• Desirable: [Users] enjoy their experience

Conveying the need to become the user and feel the problem while designing, is one of how the User Experience Designer as a Leader gains its strength.

The TED video mentioned above, talks about mainly the top two.

Last but not least, there's some material here about a practice/philosophy called Design Thinking

Introduction to Design Thinking by Mike Krieger (Instagram)

Which might guide the discussion somewhere useful.

You'd see that when it comes about User Experience Design, software is not its sole domain, but rather one of its many applications. You need to make people think as designers and problem solvers that think before acting and pursue aesthetics as functionality seamlessly.

Summarizing (and hoping this is enough to get you started)


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Include them in your research. Even if they're just doing work at their desk while listening to you conference call someone for an interview, that's progress. You can run a usability test on a laptop at a coffee-shop and just buy them a $5 gift certificate or chocolate bar. In general, including builders in your research is the best UX business strategy.

The next step would be personas.

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I am sorry to say this but no video or resource is going to really convince people about the importance of usablity testing. The most effective way would be to try an explain the importance of usablity testing to developers in their own language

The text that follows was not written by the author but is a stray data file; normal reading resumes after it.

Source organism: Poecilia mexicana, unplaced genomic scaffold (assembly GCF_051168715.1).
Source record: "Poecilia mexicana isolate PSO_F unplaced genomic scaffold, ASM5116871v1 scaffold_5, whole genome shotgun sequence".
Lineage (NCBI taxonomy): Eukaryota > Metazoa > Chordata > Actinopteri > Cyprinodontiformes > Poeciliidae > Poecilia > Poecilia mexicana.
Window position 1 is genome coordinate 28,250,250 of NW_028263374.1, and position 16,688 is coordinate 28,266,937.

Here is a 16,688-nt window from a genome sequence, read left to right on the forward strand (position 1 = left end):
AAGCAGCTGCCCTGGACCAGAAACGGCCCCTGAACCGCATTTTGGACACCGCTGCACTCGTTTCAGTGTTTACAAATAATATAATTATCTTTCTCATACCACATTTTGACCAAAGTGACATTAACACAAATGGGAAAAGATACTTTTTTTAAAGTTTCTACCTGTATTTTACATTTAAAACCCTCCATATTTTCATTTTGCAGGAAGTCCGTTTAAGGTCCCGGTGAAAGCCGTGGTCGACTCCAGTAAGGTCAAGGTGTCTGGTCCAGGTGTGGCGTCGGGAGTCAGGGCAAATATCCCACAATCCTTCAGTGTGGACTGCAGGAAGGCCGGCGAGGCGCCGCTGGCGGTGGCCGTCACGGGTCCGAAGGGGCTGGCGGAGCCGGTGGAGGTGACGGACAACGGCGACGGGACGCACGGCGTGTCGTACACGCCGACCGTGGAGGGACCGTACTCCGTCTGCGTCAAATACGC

You can do it by using a combination of the methods below or one of the methods:

  • Take an existing project which went over schedule due to requirement changes or cases where the user issues were not well understood. Highlight how the lack of understanding the user group and understanding the issues faced by users increased the number of bugs and the effort involved in fixed those errors. Use that platform to highlight how usability testing could have detected those changed requirements or issues in the initial prototyping stage and helped in reducing the number of man hours needed to fix the issue. Be sure to call out that usability testing is a not an expensive process and can be done using simple wire frames and prototypes

  • Remind them that the developers are not the final users of their application and all the shortcuts they know to get a task done in site will not be obvious to their users. Hence its important that they understand that users will face issues in understanding their application.

  • Explain that integrating usability testing into the development process can be done well without much effort. While highlighting this ensure you cover the following aspects

    • How can a user experience focus be integrated into the process without changes to the time line and the budget (reading up on Lean UX will help)
    • What are the baby steps You need to take to take your current process forward so that you can quickly bring about a user experience focus in the design methodologies